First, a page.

After debriefing with her attorney and finally on her own, Sara paused on the steps outside the courthouse. A deep breath of chilly Midwest January air cleared her muddled mind. She made a beeline for the bus stop down the block, eager to be home where she could crawl into bed and pretend none of this was happening. As she waited for the bus, she switched on her cell phone for the first time since jail staff returned it to her. Voicemail alerts flooded the screen. The bus pulled up, and she hit play on a message from her caseworker as she stepped aboard and paid the fare. 

“Sara, this is Linda. I was at the courthouse for another case this morning and saw your arraignment on the docket. We need to meet Thursday to decide how you want to proceed with your custody case. In light of this new charge and the fact we’re nearly two years into this case, we’re prepared to file a motion to terminate your parental rights. That means we’d have a hearing where the judge would make a permanent decision about your ability to parent Coral. Or, you have the option to voluntarily give up your parental rights and we don’t do the hearing. I’ll tell you more about each option and answer any questions you have on Thursday. Please be at our office at 10.” 

Sara slumped in the bus seat and watched through the window as street signs and trees passed by against the gray sky. 

At the liquor store near her apartment, she grabbed a cheap bottle of pinot grigio from the bottom shelf. Not like another drink could make things any worse. Finally home, she unlocked her door and carried a burst of cold air into her one-bedroom apartment. The living room was furnished with a TV stand, couch and chair her mom helped her pick out from the Salvation Army. A crockpot she was using more frequently to make dinner — like the parent educator taught her — sat out on the kitchen counter. This apartment didn’t feel like home. She and Coral had always lived with Sara’s mom, Kim; that was home. But now half of the monthly disability check Sara received due to her back pain went to rent for this apartment a couple buildings over from her mom’s place. Sara had leased the apartment to appease her caseworker, who insisted she demonstrate she could take care of herself as well as her daughter. 

Struggling with the corkscrew to open the bottle of wine tweaked Sara’s wrist again, but after half a glass, the wine dulled the pain. She sank onto the couch and absentmindedly rubbed her right thumb against the tattooed rose petal on her left arm — the touchpoint that reminded her of her daughter. A coral rose for her Coral Rose. Actually Sara got the tattoo first — to celebrate her 17th birthday, shortly before finding out she was pregnant. Her favorite color and favorite flower, why not her baby’s name? Most people would get a tattoo in honor of their kid, but Sara always seemed to do things backward, unaware of the status quo other people seemed to grasp innately or unable to meet others’ expectations for her. A basket of laundry taunted her from the living room chair, so Sara scooped it up and walked to the bedroom intending to put away the clothes. But her gaze lingered on the pastel drawing of an oversized rose tacked to the wall above her bed. Drawing had always been Sara’s escape. Moving her hands to create lines and shapes was the only way she found stillness inside. Her thoughts could assemble themselves in the saturated colors she blended, rather than swirling around in her head. Art had been the one class she looked forward to in high school, before she’d dropped out when her rounding belly made her the topic of gossip whispered at her classmates’ lockers and announced the pending arrival of Coral Rose.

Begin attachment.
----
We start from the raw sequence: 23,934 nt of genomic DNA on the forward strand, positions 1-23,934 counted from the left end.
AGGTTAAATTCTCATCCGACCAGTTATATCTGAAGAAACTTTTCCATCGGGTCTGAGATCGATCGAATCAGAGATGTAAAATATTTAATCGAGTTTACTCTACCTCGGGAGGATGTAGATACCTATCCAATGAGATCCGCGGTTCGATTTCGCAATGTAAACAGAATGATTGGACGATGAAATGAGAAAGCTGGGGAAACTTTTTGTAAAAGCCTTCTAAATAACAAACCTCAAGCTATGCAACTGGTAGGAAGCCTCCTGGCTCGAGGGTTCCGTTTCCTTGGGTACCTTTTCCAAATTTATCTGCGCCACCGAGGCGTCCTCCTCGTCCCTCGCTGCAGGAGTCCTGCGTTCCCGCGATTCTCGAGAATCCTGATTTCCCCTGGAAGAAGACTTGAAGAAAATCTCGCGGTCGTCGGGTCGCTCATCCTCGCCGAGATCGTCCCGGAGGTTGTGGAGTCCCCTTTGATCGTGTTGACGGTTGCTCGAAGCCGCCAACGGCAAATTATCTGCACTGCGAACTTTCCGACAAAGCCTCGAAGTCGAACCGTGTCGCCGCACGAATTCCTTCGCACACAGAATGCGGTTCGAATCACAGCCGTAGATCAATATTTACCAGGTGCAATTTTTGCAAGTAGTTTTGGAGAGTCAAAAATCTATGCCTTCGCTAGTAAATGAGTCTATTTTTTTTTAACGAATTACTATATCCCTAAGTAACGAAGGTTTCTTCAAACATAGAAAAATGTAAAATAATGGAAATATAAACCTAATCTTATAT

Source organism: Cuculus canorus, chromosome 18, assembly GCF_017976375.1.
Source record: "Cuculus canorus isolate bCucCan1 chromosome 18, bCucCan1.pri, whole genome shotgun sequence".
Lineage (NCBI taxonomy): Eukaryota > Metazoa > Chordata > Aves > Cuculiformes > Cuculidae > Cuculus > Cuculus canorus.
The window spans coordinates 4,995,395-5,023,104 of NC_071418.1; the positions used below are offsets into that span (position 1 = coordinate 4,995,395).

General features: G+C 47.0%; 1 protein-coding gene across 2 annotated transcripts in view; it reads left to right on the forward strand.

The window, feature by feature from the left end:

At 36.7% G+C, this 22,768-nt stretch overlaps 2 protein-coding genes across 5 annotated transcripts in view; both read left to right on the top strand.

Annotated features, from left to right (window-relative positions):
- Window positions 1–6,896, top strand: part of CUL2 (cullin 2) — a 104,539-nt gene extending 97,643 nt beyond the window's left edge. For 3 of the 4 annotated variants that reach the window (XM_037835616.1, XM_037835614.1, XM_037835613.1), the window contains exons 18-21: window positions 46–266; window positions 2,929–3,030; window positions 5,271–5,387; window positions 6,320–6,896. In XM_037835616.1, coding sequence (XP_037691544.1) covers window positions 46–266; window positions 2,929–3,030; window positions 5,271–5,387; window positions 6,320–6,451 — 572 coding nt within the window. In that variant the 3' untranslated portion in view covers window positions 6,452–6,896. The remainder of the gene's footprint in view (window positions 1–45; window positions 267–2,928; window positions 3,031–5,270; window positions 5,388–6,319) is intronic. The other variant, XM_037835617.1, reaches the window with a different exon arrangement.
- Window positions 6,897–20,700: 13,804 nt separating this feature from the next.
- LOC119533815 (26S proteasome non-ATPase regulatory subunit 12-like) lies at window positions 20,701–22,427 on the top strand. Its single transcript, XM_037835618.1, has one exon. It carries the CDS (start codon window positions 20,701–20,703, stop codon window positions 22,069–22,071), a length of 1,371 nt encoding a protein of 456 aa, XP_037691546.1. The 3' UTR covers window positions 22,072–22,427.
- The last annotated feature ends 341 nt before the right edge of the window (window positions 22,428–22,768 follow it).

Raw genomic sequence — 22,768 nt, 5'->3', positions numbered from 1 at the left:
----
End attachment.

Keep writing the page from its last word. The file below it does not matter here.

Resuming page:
Coral was 9 when she and Sara drew the rose picture together, a few months before Coral went into foster care. Sara remembered waking late that Saturday as Kim finished clearing Coral’s syrup-covered breakfast dishes from the table and announced she’d be at bingo for the rest of the day. Battling a hangover, Sara reached for the pill bottle in her purse. “What do you want to do today, girlie?” she asked Coral, who was still wearing her pink camo pajamas. “We could walk to the park. Maybe check out books at the library.” Sara froze when her hand landed on the pill bottle and felt no rattle inside. Had she taken her last Vicodin the night before? Her mind raced through her options to get more pills and realized none of them were possible with Kim gone with the car and Coral under Sara’s supervision. Without her steady supply of pills, Sara would be in no condition to take her daughter in public. 

“Actually, you know what would be fun?” Sara shifted tactics, trying not to panic. “What if we drew a picture together? Like a big one, with my nice crayons.” 

“The nice ones?” Coral’s brown eyes widened, surprised she would be allowed to use the pastels her mom said were for grownups. 

“Yeah, I’ll show you how to use them. Why don’t you go get my crayon case and a sheet of drawing paper from the bedroom,” Sara said, leaning back on the couch. She took a ragged inhale and tried to focus on a second of relief from her pulsing headache. Coral settled on the floor beside her mom, and they spread the large sheet of paper across the coffee table. Sara started to outline a rose, ring after ring of petals stretching to the page’s edge, her hands shaking as she drew. 

“It’s your flower,” Sara said, grabbing the orange, pink and red crayons from the case. “And this is how we make your color.”